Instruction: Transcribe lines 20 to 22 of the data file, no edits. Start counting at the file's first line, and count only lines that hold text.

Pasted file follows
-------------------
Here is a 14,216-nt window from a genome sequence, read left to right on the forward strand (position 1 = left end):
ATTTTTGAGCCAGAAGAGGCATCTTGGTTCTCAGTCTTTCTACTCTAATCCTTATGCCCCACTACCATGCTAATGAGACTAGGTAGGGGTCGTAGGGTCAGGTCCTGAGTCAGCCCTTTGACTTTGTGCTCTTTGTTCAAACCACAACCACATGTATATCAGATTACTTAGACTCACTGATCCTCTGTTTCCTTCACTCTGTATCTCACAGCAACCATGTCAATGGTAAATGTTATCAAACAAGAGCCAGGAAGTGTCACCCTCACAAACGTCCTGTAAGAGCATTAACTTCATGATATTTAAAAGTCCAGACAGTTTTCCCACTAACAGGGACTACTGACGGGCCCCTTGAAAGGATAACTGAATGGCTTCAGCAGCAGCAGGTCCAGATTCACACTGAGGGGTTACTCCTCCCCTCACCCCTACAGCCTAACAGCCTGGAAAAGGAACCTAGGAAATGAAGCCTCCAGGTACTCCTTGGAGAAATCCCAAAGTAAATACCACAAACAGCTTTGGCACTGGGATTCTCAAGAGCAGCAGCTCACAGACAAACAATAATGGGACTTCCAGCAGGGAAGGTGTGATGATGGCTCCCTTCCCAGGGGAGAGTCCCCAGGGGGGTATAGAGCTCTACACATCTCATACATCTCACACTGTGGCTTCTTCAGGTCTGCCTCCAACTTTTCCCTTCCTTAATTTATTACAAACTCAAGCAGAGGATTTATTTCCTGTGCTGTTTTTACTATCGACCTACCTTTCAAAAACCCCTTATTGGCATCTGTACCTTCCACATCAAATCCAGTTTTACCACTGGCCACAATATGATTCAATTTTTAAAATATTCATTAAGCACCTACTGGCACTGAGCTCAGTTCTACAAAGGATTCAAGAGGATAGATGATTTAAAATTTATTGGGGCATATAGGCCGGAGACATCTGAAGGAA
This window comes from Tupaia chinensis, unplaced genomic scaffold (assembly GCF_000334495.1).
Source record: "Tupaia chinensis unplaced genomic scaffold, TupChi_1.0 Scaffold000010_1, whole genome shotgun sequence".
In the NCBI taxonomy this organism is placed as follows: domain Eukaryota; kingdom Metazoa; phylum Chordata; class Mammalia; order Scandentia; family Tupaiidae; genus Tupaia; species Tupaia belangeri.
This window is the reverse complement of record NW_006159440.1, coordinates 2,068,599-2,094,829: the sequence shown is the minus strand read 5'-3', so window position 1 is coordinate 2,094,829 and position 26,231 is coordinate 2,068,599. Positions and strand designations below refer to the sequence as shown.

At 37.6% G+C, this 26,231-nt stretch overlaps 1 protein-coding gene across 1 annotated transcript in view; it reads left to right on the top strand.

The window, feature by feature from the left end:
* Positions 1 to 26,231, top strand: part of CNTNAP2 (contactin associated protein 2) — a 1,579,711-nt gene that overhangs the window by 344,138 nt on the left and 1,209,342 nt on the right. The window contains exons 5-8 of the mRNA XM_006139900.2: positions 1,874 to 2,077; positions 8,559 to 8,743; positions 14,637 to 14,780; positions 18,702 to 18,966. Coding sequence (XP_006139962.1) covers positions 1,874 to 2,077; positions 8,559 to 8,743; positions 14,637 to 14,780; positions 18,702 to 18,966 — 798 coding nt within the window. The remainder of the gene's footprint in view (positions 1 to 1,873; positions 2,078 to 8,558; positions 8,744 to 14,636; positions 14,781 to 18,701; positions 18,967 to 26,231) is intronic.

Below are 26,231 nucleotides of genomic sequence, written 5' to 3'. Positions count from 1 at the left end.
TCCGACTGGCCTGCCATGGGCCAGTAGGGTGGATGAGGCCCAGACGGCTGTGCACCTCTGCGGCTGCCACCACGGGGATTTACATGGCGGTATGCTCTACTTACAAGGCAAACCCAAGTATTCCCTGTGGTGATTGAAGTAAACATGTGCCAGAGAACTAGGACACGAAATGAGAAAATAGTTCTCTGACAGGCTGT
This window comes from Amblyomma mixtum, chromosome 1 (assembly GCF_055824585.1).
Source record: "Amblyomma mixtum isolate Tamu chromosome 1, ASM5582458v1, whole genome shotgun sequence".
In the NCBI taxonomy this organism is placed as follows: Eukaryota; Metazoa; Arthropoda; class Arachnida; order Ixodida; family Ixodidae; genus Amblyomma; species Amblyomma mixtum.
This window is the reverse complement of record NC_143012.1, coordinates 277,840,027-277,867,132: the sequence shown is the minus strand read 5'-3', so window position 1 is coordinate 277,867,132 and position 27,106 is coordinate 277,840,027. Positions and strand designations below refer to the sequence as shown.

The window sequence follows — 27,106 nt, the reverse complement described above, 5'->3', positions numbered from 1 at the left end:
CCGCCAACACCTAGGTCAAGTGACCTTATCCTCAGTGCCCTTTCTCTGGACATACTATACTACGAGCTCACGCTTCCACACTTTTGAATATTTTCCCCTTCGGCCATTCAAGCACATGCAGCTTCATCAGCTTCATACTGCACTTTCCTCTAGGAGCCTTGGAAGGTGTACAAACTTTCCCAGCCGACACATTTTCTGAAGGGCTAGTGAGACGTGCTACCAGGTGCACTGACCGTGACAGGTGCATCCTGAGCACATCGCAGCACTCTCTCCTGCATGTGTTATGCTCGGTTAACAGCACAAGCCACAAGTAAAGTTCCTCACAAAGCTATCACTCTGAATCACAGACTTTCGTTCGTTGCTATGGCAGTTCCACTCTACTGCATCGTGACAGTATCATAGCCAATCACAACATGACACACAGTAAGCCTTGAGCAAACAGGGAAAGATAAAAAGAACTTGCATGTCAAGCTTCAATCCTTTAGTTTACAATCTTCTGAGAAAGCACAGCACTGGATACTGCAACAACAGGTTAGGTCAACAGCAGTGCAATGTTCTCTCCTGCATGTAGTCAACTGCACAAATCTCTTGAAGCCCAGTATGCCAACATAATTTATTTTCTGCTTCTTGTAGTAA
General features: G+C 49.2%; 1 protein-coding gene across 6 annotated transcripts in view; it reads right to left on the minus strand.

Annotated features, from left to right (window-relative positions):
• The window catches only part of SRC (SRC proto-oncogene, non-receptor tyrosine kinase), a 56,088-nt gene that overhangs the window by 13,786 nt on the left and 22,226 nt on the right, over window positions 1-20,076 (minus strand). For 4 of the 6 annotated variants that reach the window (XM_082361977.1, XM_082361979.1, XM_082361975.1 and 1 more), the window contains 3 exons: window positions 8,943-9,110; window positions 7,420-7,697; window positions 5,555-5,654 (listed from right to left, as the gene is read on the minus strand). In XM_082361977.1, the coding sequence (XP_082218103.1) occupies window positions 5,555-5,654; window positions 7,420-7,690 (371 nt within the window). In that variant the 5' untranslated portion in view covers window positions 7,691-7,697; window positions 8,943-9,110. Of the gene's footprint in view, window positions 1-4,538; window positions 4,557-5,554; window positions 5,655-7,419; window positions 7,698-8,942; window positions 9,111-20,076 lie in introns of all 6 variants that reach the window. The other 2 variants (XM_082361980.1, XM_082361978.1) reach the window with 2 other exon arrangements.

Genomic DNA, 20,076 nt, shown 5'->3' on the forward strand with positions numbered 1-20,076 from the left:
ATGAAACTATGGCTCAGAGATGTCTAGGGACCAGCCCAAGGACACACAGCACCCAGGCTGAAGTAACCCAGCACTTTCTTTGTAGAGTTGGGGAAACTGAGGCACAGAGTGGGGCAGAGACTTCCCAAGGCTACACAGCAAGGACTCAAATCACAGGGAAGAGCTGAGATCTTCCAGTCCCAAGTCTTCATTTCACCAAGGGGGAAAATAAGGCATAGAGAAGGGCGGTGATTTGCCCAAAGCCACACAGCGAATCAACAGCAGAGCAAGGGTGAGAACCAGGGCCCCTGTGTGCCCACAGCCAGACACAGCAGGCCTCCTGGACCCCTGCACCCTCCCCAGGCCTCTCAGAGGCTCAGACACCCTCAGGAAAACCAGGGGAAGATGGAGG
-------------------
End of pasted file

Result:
• The window catches only part of SRC (SRC proto-oncogene, non-receptor tyrosine kinase), a 56,088-nt gene that overhangs the window by 13,786 nt on the left and 22,226 nt on the right, over window positions 1-20,076 (minus strand). For 4 of the 6 annotated variants that reach the window (XM_082361977.1, XM_082361979.1, XM_082361975.1 and 1 more), the window contains 3 exons: window positions 8,943-9,110; window positions 7,420-7,697; window positions 5,555-5,654 (listed from right to left, as the gene is read on the minus strand). In XM_082361977.1, the coding sequence (XP_082218103.1) occupies window positions 5,555-5,654; window positions 7,420-7,690 (371 nt within the window). In that variant the 5' untranslated portion in view covers window positions 7,691-7,697; window positions 8,943-9,110. Of the gene's footprint in view, window positions 1-4,538; window positions 4,557-5,554; window positions 5,655-7,419; window positions 7,698-8,942; window positions 9,111-20,076 lie in introns of all 6 variants that reach the window. The other 2 variants (XM_082361980.1, XM_082361978.1) reach the window with 2 other exon arrangements.

Genomic DNA, 20,076 nt, shown 5'->3' on the forward strand with positions numbered 1-20,076 from the left:
ATGAAACTATGGCTCAGAGATGTCTAGGGACCAGCCCAAGGACACACAGCACCCAGGCTGAAGTAACCCAGCACTTTCTTTGTAGAGTTGGGGAAACTGAGGCACAGAGTGGGGCAGAGACTTCCCAAGGCTACACAGCAAGGACTCAAATCACAGGGAAGAGCTGAGATCTTCCAGTCCCAAGTCTTCATTTCACCAAGGGGGAAAATAAGGCATAGAGAAGGGCGGTGATTTGCCCAAAGCCACACAGCGAATCAACAGCAGAGCAAGGGTGAGAACCAGGGCCCCTGTGTGCCCACAGCCAGACACAGCAGGCCTCCTGGACCCCTGCACCCTCCCCAGGCCTCTCAGAGGCTCAGACACCCTCAGGAAAACCAGGGGAAGATGGAGG